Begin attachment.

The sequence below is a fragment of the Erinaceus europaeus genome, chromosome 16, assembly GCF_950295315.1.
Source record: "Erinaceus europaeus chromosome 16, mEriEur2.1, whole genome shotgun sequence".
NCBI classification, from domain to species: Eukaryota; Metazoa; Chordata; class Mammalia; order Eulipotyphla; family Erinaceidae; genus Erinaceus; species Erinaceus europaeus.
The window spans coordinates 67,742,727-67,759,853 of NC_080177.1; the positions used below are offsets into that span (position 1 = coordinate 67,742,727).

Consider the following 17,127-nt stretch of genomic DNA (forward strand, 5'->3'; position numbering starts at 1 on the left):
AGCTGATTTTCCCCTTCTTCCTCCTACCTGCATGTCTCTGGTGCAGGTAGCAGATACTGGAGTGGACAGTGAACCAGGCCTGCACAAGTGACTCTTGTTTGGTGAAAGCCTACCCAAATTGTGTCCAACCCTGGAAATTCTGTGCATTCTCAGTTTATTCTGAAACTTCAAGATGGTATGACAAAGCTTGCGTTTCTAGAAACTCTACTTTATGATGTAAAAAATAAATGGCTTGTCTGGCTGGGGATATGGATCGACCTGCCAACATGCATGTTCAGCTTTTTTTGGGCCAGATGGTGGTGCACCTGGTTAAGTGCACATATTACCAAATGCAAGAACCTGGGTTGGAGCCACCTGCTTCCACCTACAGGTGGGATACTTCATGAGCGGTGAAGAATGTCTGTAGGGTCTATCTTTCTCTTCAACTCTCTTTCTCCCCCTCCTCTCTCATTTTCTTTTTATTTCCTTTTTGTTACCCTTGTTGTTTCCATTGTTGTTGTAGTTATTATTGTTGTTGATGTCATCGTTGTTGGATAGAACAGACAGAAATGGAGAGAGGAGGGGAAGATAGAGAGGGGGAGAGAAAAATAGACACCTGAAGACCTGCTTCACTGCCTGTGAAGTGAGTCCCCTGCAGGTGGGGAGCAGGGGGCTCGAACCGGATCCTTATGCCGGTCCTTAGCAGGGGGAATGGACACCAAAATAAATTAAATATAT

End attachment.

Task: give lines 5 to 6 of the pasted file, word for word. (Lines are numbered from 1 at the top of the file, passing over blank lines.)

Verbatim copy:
Consider the following 17,127-nt stretch of genomic DNA (forward strand, 5'->3'; position numbering starts at 1 on the left):
AGCTGATTTTCCCCTTCTTCCTCCTACCTGCATGTCTCTGGTGCAGGTAGCAGATACTGGAGTGGACAGTGAACCAGGCCTGCACAAGTGACTCTTGTTTGGTGAAAGCCTACCCAAATTGTGTCCAACCCTGGAAATTCTGTGCATTCTCAGTTTATTCTGAAACTTCAAGATGGTATGACAAAGCTTGCGTTTCTAGAAACTCTACTTTATGATGTAAAAAATAAATGGCTTGTCTGGCTGGGGATATGGATCGACCTGCCAACATGCATGTTCAGCTTTTTTTGGGCCAGATGGTGGTGCACCTGGTTAAGTGCACATATTACCAAATGCAAGAACCTGGGTTGGAGCCACCTGCTTCCACCTACAGGTGGGATACTTCATGAGCGGTGAAGAATGTCTGTAGGGTCTATCTTTCTCTTCAACTCTCTTTCTCCCCCTCCTCTCTCATTTTCTTTTTATTTCCTTTTTGTTACCCTTGTTGTTTCCATTGTTGTTGTAGTTATTATTGTTGTTGATGTCATCGTTGTTGGATAGAACAGACAGAAATGGAGAGAGGAGGGGAAGATAGAGAGGGGGAGAGAAAAATAGACACCTGAAGACCTGCTTCACTGCCTGTGAAGTGAGTCCCCTGCAGGTGGGGAGCAGGGGGCTCGAACCGGATCCTTATGCCGGTCCTTAGCAGGGGGAATGGACACCAAAATAAATTAAATATAT